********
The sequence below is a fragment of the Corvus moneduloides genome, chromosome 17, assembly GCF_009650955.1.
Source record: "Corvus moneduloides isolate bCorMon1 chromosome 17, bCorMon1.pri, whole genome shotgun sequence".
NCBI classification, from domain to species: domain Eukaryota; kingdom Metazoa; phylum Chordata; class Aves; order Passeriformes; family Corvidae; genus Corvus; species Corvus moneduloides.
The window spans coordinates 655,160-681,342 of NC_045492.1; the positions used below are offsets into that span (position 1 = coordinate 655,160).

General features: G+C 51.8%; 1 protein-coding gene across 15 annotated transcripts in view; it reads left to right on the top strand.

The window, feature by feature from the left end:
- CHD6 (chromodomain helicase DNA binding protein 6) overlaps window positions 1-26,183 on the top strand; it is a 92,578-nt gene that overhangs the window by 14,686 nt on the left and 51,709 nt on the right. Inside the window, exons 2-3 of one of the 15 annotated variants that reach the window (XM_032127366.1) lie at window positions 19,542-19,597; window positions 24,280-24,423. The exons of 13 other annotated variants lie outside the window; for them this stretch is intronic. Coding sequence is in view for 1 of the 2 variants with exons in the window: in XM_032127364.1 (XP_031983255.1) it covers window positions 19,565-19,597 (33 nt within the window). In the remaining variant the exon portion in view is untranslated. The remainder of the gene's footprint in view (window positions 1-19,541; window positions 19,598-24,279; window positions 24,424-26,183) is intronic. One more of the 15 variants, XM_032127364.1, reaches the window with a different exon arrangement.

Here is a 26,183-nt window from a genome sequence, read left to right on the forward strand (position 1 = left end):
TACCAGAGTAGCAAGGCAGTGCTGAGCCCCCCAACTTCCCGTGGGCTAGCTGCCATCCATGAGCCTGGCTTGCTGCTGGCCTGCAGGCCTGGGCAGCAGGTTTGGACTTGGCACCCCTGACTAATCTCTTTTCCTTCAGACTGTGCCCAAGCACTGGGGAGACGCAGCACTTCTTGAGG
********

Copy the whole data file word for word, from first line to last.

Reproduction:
The sequence below is a fragment of the Corvus moneduloides genome, chromosome 17, assembly GCF_009650955.1.
Source record: "Corvus moneduloides isolate bCorMon1 chromosome 17, bCorMon1.pri, whole genome shotgun sequence".
NCBI classification, from domain to species: domain Eukaryota; kingdom Metazoa; phylum Chordata; class Aves; order Passeriformes; family Corvidae; genus Corvus; species Corvus moneduloides.
The window spans coordinates 655,160-681,342 of NC_045492.1; the positions used below are offsets into that span (position 1 = coordinate 655,160).

General features: G+C 51.8%; 1 protein-coding gene across 15 annotated transcripts in view; it reads left to right on the top strand.

The window, feature by feature from the left end:
- CHD6 (chromodomain helicase DNA binding protein 6) overlaps window positions 1-26,183 on the top strand; it is a 92,578-nt gene that overhangs the window by 14,686 nt on the left and 51,709 nt on the right. Inside the window, exons 2-3 of one of the 15 annotated variants that reach the window (XM_032127366.1) lie at window positions 19,542-19,597; window positions 24,280-24,423. The exons of 13 other annotated variants lie outside the window; for them this stretch is intronic. Coding sequence is in view for 1 of the 2 variants with exons in the window: in XM_032127364.1 (XP_031983255.1) it covers window positions 19,565-19,597 (33 nt within the window). In the remaining variant the exon portion in view is untranslated. The remainder of the gene's footprint in view (window positions 1-19,541; window positions 19,598-24,279; window positions 24,424-26,183) is intronic. One more of the 15 variants, XM_032127364.1, reaches the window with a different exon arrangement.

Here is a 26,183-nt window from a genome sequence, read left to right on the forward strand (position 1 = left end):
TACCAGAGTAGCAAGGCAGTGCTGAGCCCCCCAACTTCCCGTGGGCTAGCTGCCATCCATGAGCCTGGCTTGCTGCTGGCCTGCAGGCCTGGGCAGCAGGTTTGGACTTGGCACCCCTGACTAATCTCTTTTCCTTCAGACTGTGCCCAAGCACTGGGGAGACGCAGCACTTCTTGAGG